Living with the tourists.

Author:Brunjes, Justin
Position:TOURISM
 
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The words "Swiss mountain village" usually evoke images of quaint cottages with a frosting of snow on the roof, cobbled footpaths wandering between cosy homes and a single white church tower perched like a beacon of hope on a small incline. What rarely come to mind are high-rise apartment blocks, traffic jams and chaotic masses of impatient tourists. What one gets more often than not these days, however, is the latter. How did this happen?

Tourism has long ceased to be a cottage industry in Switzerland. Instead, it is one of Switzerland's premier industries, with more than 25 million overnight stays registered between January and August this year, according to the Federal Bureau for Statistics (Bundesamt fur Statistik). But there is a cost to this success ... and change is in the wind as Swiss tourist destinations seek sustainable tourism models.

If you build it, they will come

For many mountain villages, tourism has long been one of the only means to economic wellbeing. The thinking was to increase the number of tourist visits, one needed to increase the number of available beds. Hence the 1970s building-boom in the Alps.

Construction companies realised they could make a killing building vacation homes and flats, then selling them off to urbanites to use five-to-six weeks a year during their holidays. Villages welcomed the investment and rarely thought about the long-term consequences of such rapid development. The result: a veritable explosion of second domiciles across Switzerland, the number of beds more than tripling to 450,000 from 130,000 in 50 years.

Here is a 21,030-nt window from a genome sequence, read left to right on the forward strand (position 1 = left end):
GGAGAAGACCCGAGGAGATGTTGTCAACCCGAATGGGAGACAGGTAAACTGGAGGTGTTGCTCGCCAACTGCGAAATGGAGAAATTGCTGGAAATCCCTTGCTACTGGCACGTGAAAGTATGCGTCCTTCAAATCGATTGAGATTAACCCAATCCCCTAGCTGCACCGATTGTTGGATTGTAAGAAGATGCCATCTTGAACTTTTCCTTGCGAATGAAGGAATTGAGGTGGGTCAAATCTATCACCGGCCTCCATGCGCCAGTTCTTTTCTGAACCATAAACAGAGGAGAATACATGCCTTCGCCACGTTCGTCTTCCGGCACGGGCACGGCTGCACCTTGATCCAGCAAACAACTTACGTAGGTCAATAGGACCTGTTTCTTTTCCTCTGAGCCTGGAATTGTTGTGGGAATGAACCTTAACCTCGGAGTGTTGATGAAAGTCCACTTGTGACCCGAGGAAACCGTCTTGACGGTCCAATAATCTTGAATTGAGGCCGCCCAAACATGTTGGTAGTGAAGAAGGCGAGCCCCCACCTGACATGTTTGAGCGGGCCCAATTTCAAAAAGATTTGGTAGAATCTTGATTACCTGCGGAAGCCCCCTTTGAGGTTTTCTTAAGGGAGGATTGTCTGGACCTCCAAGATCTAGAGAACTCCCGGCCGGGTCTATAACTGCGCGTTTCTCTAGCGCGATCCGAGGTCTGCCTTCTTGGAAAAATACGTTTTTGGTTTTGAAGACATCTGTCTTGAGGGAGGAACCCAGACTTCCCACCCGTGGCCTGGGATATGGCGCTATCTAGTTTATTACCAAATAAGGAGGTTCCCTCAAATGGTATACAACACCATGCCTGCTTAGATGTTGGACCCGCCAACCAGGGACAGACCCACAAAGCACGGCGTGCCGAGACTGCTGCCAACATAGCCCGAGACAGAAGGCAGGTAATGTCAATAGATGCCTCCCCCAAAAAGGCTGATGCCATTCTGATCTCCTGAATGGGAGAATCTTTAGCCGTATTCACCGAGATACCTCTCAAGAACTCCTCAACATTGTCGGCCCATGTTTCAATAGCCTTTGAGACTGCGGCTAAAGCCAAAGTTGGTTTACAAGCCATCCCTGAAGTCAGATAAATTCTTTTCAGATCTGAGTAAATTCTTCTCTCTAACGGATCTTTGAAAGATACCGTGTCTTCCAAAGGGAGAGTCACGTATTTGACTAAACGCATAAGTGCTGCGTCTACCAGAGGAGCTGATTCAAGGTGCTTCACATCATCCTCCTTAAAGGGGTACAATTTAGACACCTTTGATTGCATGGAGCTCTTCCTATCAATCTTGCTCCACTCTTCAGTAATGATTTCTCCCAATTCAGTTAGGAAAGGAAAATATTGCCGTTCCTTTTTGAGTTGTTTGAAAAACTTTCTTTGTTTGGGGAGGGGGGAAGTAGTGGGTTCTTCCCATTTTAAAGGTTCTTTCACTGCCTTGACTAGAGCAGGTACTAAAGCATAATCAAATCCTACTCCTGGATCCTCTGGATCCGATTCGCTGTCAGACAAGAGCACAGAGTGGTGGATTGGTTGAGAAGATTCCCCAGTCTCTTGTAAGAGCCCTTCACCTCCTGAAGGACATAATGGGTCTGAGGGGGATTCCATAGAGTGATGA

Now, many mountain communities are saying "enough".

Impact of rising real estate costs

Today, holiday destinations are overrun during the high-season, while they resemble ghost towns during the off-season. In the Upper Engadine, for example, the high-season population is around 100,000; during the off-season it is around 10,000, according to the Neue Zurcher Zeitung (NZZ).

Wealthier outsiders buy up available properties and land, either for personal use or speculative reasons. This increases the demand for real estate, and when demand increases, the price follows. For example, when the project to turn Andermatt into the next St. Moritz was announced by tourism magnate Samih Sawiris in 2005, local residents witnessed a 30 per cent hike in real estate prices in just a couple of years, according to the Canton Uti property office.

For local residents, this trend would...

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